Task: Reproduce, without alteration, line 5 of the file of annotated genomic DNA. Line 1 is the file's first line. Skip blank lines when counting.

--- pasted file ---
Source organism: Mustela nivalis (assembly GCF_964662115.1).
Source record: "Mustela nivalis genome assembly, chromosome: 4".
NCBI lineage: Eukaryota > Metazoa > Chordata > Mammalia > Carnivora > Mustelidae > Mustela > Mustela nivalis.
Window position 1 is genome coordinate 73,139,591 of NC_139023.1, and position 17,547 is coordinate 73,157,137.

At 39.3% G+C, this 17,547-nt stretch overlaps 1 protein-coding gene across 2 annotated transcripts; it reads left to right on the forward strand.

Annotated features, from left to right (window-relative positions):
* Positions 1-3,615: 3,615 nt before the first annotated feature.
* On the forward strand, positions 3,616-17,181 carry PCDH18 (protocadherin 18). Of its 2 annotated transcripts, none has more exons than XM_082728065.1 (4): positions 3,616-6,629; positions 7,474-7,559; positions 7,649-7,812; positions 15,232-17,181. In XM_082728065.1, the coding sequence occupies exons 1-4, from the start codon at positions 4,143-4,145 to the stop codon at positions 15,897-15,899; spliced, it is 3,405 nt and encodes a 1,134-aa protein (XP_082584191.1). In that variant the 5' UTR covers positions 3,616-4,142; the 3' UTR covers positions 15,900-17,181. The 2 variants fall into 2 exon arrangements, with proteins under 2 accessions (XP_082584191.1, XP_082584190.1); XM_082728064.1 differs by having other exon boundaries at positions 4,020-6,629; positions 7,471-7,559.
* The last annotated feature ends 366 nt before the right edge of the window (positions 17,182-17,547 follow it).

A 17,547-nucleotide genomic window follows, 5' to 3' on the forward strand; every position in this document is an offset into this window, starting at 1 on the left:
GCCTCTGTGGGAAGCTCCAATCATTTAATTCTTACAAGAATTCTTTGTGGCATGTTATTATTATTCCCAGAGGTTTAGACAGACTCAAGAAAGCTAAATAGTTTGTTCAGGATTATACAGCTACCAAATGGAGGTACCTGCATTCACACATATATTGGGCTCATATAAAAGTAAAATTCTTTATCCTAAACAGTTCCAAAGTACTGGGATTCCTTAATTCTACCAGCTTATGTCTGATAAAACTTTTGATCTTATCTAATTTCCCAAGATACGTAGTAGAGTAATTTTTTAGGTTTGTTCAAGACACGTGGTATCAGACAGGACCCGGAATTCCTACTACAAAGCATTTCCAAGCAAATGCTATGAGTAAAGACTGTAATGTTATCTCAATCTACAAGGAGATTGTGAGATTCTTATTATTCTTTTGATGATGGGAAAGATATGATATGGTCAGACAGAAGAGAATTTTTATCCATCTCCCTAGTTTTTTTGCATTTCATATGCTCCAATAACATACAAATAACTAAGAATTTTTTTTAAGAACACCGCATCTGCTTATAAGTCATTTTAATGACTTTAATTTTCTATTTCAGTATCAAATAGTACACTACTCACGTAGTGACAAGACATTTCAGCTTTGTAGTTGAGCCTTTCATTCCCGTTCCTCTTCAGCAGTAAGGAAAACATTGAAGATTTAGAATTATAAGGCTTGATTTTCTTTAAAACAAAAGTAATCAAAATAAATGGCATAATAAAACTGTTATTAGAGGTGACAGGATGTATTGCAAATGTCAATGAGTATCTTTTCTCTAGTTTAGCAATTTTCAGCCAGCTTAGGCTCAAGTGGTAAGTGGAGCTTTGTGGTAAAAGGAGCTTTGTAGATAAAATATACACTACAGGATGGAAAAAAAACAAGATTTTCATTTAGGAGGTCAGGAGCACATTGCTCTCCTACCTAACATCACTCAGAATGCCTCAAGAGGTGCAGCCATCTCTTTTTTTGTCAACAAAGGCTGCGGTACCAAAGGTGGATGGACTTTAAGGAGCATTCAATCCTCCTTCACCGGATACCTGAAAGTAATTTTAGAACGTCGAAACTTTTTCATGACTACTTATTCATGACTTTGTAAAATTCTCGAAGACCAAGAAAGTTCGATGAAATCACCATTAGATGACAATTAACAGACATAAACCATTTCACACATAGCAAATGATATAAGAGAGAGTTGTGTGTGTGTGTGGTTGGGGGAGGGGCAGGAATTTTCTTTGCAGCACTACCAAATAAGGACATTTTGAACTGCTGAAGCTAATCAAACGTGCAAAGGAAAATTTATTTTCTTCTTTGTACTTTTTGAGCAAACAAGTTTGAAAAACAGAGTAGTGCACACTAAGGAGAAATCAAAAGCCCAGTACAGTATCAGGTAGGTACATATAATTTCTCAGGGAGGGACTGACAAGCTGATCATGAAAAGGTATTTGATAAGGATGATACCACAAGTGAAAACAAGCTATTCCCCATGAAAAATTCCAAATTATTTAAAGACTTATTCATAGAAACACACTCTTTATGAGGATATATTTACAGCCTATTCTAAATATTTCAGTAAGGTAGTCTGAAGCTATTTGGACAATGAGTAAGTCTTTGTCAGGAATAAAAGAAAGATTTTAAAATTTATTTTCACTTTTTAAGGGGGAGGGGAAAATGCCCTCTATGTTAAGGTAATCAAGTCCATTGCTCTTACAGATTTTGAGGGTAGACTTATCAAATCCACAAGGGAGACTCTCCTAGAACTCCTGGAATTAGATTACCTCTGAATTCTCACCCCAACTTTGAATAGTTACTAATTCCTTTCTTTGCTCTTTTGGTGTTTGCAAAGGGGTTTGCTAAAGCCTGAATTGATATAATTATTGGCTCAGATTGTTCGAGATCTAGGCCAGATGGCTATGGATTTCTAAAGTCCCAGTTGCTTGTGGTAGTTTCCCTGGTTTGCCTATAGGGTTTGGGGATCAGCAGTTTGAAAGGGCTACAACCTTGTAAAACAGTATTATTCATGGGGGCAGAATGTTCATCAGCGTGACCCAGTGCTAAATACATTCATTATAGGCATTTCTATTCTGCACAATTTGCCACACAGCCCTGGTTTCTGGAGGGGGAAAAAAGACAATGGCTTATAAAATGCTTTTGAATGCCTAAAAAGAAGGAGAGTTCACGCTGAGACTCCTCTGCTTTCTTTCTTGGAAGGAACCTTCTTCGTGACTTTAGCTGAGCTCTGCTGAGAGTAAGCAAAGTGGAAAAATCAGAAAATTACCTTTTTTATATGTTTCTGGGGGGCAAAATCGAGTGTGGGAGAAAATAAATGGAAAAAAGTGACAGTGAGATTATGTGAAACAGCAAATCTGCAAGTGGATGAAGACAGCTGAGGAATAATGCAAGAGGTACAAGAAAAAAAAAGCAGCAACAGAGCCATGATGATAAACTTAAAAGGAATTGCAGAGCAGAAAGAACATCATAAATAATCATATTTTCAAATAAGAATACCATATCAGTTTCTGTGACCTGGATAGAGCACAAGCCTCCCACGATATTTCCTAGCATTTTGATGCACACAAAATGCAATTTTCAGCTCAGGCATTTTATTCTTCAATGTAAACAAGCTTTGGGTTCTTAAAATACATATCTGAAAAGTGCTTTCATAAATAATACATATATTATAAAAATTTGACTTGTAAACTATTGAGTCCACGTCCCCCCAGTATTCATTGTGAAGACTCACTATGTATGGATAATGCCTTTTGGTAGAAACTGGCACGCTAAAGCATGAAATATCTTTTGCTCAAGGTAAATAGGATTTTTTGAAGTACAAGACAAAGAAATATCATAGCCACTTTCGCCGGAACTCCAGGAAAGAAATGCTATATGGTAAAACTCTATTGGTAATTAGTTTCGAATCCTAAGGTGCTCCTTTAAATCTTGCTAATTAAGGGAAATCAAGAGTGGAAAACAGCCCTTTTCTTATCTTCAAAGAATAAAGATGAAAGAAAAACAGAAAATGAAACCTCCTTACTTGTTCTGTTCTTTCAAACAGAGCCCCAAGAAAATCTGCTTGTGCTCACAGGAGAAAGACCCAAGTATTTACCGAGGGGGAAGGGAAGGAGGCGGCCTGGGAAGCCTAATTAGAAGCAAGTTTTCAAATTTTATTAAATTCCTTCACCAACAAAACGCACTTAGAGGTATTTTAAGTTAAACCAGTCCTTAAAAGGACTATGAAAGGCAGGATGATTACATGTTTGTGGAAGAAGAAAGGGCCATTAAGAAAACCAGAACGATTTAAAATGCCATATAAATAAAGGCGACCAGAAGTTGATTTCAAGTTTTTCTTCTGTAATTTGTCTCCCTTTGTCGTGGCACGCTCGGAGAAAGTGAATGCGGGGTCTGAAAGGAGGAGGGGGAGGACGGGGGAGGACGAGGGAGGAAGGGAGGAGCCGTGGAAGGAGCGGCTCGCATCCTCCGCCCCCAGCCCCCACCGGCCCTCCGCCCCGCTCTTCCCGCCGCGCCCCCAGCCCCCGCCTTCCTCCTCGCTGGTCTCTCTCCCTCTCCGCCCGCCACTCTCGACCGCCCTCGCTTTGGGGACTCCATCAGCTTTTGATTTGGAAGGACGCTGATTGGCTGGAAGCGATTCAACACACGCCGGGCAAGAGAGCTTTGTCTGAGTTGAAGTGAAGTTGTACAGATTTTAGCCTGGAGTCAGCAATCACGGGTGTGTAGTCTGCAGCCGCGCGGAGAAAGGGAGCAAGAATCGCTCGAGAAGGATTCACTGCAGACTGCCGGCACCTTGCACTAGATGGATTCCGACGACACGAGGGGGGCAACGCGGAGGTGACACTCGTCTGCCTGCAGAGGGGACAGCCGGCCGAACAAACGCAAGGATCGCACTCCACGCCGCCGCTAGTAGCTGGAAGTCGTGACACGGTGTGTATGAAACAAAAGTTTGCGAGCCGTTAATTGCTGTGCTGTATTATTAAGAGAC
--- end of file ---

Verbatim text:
At 39.3% G+C, this 17,547-nt stretch overlaps 1 protein-coding gene across 2 annotated transcripts; it reads left to right on the forward strand.